Lessons Not Learned: The Tale of the Repeat Recall Offenders

Mac and cheese enthusiasts were frustrated to hear that their favorite side dishes were getting whisked out of stores, instead of their bowls. Kraft’s March recall of Macaroni and Cheese returned thousands of cases of the product. However, the news was not only disappointing because it caused the inconvenience of returning infected boxes. But rather, disappointing because consumers had seen this identical headline all too recently. Kraft has issued several recalls, many cheese related, over the past years. But the company is experiencing some déjà-vu, as this is its second metal-related recall — the first from just a few years back in 2011. While no recall is ever acceptable, a repeat recall is especially offensive.

Here’s the thing about recalls: they can easily be prevented.

Consumers should not have to suffer through this agitating redundancy, and from their standpoint, the hope is that companies learn from past mistakes. So why haven’t companies, like Kraft, learned their lesson the first time around? One potential reason could be that food companies are often faced with the challenge of balancing quality management standards with process control.

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We find many recalls originate with cutting corners to save time, which saves money. Companies regularly ask themselves, "How can we cut costs?" Oftentimes, they will start by outsourcing maintenance and repair equipment, purchasing from different suppliers — suppliers that have different specifications from the original group. In fact, about 51% of companies are working with more than 500 suppliers or manufacturers at a time. The majority of manufacturers say they lack the visibility beyond their Tier 1 partners, making companies blind to the majority of processes outside their four walls. This operational inefficiency ultimately leaves the consumer with unwanted surprises, like shards of metal. And the company, whose original goal was to save money, ends up losing on average $10 million to $90 million. ,

Fortunately, the FDA has already begun cracking down on food safety. In recent years, they have set regulations like the Food Safety Modernization Act (FSMA) which highlights the importance of Hazard Analysis and Critical Control Points (HACCP). These efforts are forcing food and beverage companies to learn that when it comes to quality management, it is no longer good enough to simply respond to contamination — they must prevent it. As companies juggle regulatory requirements and internal quality policies, they are dually trying to streamline processes and reduce costs. However, without an automated solution, they often fall short. The good news is that the technology to enforce these regulations is already here and successfully helping prevent recalls.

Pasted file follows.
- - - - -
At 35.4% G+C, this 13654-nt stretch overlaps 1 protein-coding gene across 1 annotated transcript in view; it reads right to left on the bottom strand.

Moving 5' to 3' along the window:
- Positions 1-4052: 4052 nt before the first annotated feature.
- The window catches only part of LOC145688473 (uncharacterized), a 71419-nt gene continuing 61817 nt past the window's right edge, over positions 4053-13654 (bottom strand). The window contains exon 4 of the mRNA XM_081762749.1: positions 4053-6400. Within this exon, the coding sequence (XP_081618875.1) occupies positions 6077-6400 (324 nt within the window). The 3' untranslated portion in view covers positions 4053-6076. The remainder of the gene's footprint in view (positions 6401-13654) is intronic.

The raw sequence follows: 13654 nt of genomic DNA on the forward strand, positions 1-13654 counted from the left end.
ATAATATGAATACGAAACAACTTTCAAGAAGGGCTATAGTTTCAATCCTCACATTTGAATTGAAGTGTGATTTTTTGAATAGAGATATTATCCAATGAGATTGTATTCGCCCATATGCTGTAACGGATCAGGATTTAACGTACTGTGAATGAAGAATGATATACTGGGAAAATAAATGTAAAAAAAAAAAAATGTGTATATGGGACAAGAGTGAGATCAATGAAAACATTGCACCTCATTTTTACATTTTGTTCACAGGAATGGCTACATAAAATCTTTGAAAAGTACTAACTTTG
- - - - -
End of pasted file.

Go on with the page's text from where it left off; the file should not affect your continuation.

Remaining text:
Solutions like enterprise quality management software (EQMS) are available to help food manufacturers identify issues before their product leaves the facility. When integrating an EQMS with other existing IT systems, product quality and safety is effectively managed and final product meets customer expectations.,

Many companies have been using EQMS to monitor compliance and regulation for quite a few years. However, companies in the food and beverage industry have been slow to adapt to the EQMS solution, as they are still managing quality processes via paper-based or spreadsheet-based processes. As a result of this antiquated process, information is not being shared efficiently across the enterprise, quality processes end up being inconsistent and corrective actions are not effectively implemented.

An EQMS system that integrates with existing IT systems and provides the functionality of cloud-based connectivity to supply chain partners finally starts to gain that true visibility they are currently missing. EQMS tracks and manages processes so when issues occur (say, foreign material in a finished food product) an investigation can be done and a corrective can be implemented to solve the problem and prevent future problems. This allows food companies to eliminate repeat recalls with the added benefit of increasing operational efficiencies.

The results? Businesses have been able to present tangible benefits of implementing an EQMS solution in just the first three years of implementation. They saw a 70% reduction in deviations by 60% (this would impact inventory available issues and scrap costs). Quality backlog was almost eliminated (which resulted in fast release of products for orders or changes in production being implemented sooner to reduce repeatable issues).,Not to mention the 50% improvement savings they gained by the end of that third year.

At the end of the day, preventing recalls is about working smarter, not harder. Automation allows food companies to keep track of their processes across the entire supply chain in the most efficient manner, proactively preventing them from shipping out contaminated products, avoiding recalls and keeping consumers happy.

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